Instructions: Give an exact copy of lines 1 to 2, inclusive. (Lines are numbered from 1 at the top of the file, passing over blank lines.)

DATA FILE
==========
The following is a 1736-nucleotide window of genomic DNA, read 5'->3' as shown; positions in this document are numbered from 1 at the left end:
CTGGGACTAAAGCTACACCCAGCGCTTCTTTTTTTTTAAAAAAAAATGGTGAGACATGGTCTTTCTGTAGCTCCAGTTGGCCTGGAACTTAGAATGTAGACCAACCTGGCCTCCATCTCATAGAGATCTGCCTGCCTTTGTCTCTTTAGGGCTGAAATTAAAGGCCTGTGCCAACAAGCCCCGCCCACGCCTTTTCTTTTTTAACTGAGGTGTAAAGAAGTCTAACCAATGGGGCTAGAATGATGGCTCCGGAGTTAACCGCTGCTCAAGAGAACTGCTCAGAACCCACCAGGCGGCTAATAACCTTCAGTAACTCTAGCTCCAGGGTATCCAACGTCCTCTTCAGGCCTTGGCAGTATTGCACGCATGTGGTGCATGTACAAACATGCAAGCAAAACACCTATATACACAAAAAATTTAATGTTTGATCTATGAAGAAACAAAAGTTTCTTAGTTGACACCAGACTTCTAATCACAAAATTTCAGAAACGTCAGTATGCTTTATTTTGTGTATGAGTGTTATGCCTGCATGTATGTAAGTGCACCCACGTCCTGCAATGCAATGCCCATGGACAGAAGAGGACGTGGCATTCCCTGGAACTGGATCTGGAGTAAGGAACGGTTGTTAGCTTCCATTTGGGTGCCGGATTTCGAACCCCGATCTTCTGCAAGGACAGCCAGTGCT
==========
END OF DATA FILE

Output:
The following is a 1736-nucleotide window of genomic DNA, read 5'->3' as shown; positions in this document are numbered from 1 at the left end:
CTGGGACTAAAGCTACACCCAGCGCTTCTTTTTTTTTAAAAAAAAATGGTGAGACATGGTCTTTCTGTAGCTCCAGTTGGCCTGGAACTTAGAATGTAGACCAACCTGGCCTCCATCTCATAGAGATCTGCCTGCCTTTGTCTCTTTAGGGCTGAAATTAAAGGCCTGTGCCAACAAGCCCCGCCCACGCCTTTTCTTTTTTAACTGAGGTGTAAAGAAGTCTAACCAATGGGGCTAGAATGATGGCTCCGGAGTTAACCGCTGCTCAAGAGAACTGCTCAGAACCCACCAGGCGGCTAATAACCTTCAGTAACTCTAGCTCCAGGGTATCCAACGTCCTCTTCAGGCCTTGGCAGTATTGCACGCATGTGGTGCATGTACAAACATGCAAGCAAAACACCTATATACACAAAAAATTTAATGTTTGATCTATGAAGAAACAAAAGTTTCTTAGTTGACACCAGACTTCTAATCACAAAATTTCAGAAACGTCAGTATGCTTTATTTTGTGTATGAGTGTTATGCCTGCATGTATGTAAGTGCACCCACGTCCTGCAATGCAATGCCCATGGACAGAAGAGGACGTGGCATTCCCTGGAACTGGATCTGGAGTAAGGAACGGTTGTTAGCTTCCATTTGGGTGCCGGATTTCGAACCCCGATCTTCTGCAAGGACAGCCAGTGCT